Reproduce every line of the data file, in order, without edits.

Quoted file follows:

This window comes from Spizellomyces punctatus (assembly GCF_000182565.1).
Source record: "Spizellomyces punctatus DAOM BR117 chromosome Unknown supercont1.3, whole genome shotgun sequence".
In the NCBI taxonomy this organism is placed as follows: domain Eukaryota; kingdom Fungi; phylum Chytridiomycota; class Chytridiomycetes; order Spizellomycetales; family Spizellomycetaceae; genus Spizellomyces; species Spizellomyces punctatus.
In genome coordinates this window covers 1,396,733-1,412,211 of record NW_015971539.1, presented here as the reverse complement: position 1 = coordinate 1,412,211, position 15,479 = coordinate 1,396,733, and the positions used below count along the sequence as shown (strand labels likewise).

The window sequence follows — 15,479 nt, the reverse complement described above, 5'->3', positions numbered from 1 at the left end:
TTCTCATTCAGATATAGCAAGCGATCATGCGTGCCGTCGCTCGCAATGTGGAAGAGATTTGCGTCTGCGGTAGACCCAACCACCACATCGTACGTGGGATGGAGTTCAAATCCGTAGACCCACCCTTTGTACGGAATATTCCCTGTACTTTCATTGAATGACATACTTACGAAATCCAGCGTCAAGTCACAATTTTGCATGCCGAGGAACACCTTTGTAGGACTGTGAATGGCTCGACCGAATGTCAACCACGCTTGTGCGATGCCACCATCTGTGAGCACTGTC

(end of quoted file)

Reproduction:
This window comes from Spizellomyces punctatus (assembly GCF_000182565.1).
Source record: "Spizellomyces punctatus DAOM BR117 chromosome Unknown supercont1.3, whole genome shotgun sequence".
In the NCBI taxonomy this organism is placed as follows: domain Eukaryota; kingdom Fungi; phylum Chytridiomycota; class Chytridiomycetes; order Spizellomycetales; family Spizellomycetaceae; genus Spizellomyces; species Spizellomyces punctatus.
In genome coordinates this window covers 1,396,733-1,412,211 of record NW_015971539.1, presented here as the reverse complement: position 1 = coordinate 1,412,211, position 15,479 = coordinate 1,396,733, and the positions used below count along the sequence as shown (strand labels likewise).

The window sequence follows — 15,479 nt, the reverse complement described above, 5'->3', positions numbered from 1 at the left end:
TTCTCATTCAGATATAGCAAGCGATCATGCGTGCCGTCGCTCGCAATGTGGAAGAGATTTGCGTCTGCGGTAGACCCAACCACCACATCGTACGTGGGATGGAGTTCAAATCCGTAGACCCACCCTTTGTACGGAATATTCCCTGTACTTTCATTGAATGACATACTTACGAAATCCAGCGTCAAGTCACAATTTTGCATGCCGAGGAACACCTTTGTAGGACTGTGAATGGCTCGACCGAATGTCAACCACGCTTGTGCGATGCCACCATCTGTGAGCACTGTC